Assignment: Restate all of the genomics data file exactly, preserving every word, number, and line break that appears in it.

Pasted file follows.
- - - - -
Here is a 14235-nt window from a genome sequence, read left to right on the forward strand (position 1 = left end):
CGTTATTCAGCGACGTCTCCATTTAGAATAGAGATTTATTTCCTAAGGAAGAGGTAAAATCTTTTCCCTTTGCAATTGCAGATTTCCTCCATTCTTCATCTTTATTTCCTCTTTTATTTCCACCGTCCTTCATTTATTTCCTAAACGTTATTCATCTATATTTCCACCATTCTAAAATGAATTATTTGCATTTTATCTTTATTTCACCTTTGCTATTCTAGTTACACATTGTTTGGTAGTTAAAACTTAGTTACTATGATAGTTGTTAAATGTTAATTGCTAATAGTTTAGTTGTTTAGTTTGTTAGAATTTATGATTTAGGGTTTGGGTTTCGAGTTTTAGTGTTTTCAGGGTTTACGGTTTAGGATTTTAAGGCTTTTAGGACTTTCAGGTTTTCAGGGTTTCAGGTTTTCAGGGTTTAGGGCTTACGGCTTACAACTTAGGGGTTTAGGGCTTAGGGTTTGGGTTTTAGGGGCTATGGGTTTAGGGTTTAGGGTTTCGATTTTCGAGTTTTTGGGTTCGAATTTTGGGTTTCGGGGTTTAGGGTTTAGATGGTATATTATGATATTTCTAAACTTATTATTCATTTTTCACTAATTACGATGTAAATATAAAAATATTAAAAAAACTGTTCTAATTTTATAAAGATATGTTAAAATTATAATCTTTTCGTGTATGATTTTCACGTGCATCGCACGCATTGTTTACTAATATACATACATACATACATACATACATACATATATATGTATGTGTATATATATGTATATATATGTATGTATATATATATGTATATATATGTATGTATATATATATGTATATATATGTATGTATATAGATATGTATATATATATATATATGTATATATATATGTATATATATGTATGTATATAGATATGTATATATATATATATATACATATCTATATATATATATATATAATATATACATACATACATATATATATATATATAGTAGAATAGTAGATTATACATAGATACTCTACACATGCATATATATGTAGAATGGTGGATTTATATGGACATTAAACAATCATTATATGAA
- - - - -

Here is a 14235-nt window from a genome sequence, read left to right on the forward strand (position 1 = left end):
CGTTATTCAGCGACGTCTCCATTTAGAATAGAGATTTATTTCCTAAGGAAGAGGTAAAATCTTTTCCCTTTGCAATTGCAGATTTCCTCCATTCTTCATCTTTATTTCCTCTTTTATTTCCACCGTCCTTCATTTATTTCCTAAACGTTATTCATCTATATTTCCACCATTCTAAAATGAATTATTTGCATTTTATCTTTATTTCACCTTTGCTATTCTAGTTACACATTGTTTGGTAGTTAAAACTTAGTTACTATGATAGTTGTTAAATGTTAATTGCTAATAGTTTAGTTGTTTAGTTTGTTAGAATTTATGATTTAGGGTTTGGGTTTCGAGTTTTAGTGTTTTCAGGGTTTACGGTTTAGGATTTTAAGGCTTTTAGGACTTTCAGGTTTTCAGGGTTTCAGGTTTTCAGGGTTTAGGGCTTACGGCTTACAACTTAGGGGTTTAGGGCTTAGGGTTTGGGTTTTAGGGGCTATGGGTTTAGGGTTTAGGGTTTCGATTTTCGAGTTTTTGGGTTCGAATTTTGGGTTTCGGGGTTTAGGGTTTAGATGGTATATTATGATATTTCTAAACTTATTATTCATTTTTCACTAATTACGATGTAAATATAAAAATATTAAAAAAACTGTTCTAATTTTATAAAGATATGTTAAAATTATAATCTTTTCGTGTATGATTTTCACGTGCATCGCACGCATTGTTTACTAATATACATACATACATACATACATACATACATATATATGTATGTGTATATATATGTATATATATGTATGTATATATATATGTATATATATGTATGTATATATATATGTATATATATGTATGTATATAGATATGTATATATATATATATATGTATATATATATGTATATATATGTATGTATATAGATATGTATATATATATATATATACATATCTATATATATATATATATAATATATACATACATACATATATATATATATATAGTAGAATAGTAGATTATACATAGATACTCTACACATGCATATATATGTAGAATGGTGGATTTATATGGACATTAAACAATCATTATATGAA